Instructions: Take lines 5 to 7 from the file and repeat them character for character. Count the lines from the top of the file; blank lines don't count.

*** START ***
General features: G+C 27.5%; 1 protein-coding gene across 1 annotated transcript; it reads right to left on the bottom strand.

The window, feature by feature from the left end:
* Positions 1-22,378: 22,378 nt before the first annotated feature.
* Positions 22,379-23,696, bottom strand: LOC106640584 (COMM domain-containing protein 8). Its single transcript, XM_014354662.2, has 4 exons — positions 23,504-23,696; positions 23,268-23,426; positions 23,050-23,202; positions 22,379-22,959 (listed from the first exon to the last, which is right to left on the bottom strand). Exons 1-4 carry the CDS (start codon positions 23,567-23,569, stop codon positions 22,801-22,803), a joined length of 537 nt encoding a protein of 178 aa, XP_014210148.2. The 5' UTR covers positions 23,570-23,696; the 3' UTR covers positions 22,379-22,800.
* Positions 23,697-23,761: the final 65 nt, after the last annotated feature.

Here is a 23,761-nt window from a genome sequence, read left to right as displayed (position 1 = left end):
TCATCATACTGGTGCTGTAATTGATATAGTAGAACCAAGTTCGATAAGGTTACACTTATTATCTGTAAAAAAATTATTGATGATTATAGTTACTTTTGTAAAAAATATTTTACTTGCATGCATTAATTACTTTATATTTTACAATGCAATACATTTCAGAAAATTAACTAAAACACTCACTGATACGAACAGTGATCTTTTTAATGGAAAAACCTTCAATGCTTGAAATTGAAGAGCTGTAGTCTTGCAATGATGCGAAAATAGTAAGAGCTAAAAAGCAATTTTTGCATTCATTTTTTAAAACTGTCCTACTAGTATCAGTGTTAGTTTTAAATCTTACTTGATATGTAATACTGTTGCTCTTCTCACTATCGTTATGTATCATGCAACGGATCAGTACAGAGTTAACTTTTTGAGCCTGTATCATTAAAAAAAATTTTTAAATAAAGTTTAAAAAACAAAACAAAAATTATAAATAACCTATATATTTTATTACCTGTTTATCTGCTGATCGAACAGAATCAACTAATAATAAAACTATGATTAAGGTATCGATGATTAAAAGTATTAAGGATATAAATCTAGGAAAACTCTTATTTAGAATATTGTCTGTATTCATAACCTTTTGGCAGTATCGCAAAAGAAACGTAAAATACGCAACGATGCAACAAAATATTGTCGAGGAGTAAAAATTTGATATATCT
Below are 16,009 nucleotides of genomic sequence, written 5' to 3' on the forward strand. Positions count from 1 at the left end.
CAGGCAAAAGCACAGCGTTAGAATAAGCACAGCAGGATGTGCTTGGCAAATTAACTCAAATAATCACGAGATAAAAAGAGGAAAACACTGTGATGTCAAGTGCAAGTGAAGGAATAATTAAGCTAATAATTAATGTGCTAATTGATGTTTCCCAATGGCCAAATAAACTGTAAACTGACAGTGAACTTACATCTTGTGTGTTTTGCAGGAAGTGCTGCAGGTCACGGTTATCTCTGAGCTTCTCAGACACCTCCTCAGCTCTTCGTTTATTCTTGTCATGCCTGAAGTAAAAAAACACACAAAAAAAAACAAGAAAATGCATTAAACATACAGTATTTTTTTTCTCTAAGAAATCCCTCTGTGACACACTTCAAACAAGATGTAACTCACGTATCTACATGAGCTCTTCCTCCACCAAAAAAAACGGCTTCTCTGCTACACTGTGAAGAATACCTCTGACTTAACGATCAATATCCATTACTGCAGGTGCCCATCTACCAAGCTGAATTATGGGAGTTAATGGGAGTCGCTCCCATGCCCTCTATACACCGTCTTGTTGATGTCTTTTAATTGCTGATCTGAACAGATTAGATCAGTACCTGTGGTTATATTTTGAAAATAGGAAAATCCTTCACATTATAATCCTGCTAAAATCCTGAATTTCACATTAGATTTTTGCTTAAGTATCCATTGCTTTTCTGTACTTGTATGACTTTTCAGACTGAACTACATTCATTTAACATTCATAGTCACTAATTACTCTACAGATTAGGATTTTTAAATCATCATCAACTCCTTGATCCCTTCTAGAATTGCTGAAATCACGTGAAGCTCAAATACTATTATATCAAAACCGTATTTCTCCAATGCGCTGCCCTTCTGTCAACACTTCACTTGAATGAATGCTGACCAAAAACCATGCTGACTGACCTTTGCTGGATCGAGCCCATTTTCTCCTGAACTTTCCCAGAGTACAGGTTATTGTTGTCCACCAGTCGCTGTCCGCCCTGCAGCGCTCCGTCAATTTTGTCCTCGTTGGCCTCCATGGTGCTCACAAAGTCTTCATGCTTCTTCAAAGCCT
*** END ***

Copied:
* Positions 23,697-23,761: the final 65 nt, after the last annotated feature.

Here is a 23,761-nt window from a genome sequence, read left to right as displayed (position 1 = left end):
TCATCATACTGGTGCTGTAATTGATATAGTAGAACCAAGTTCGATAAGGTTACACTTATTATCTGTAAAAAAATTATTGATGATTATAGTTACTTTTGTAAAAAATATTTTACTTGCATGCATTAATTACTTTATATTTTACAATGCAATACATTTCAGAAAATTAACTAAAACACTCACTGATACGAACAGTGATCTTTTTAATGGAAAAACCTTCAATGCTTGAAATTGAAGAGCTGTAGTCTTGCAATGATGCGAAAATAGTAAGAGCTAAAAAGCAATTTTTGCATTCATTTTTTAAAACTGTCCTACTAGTATCAGTGTTAGTTTTAAATCTTACTTGATATGTAATACTGTTGCTCTTCTCACTATCGTTATGTATCATGCAACGGATCAGTACAGAGTTAACTTTTTGAGCCTGTATCATTAAAAAAAATTTTTAAATAAAGTTTAAAAAACAAAACAAAAATTATAAATAACCTATATATTTTATTACCTGTTTATCTGCTGATCGAACAGAATCAACTAATAATAAAACTATGATTAAGGTATCGATGATTAAAAGTATTAAGGATATAAATCTAGGAAAACTCTTATTTAGAATATTGTCTGTATTCATAACCTTTTGGCAGTATCGCAAAAGAAACGTAAAATACGCAACGATGCAACAAAATATTGTCGAGGAGTAAAAATTTGATATATCT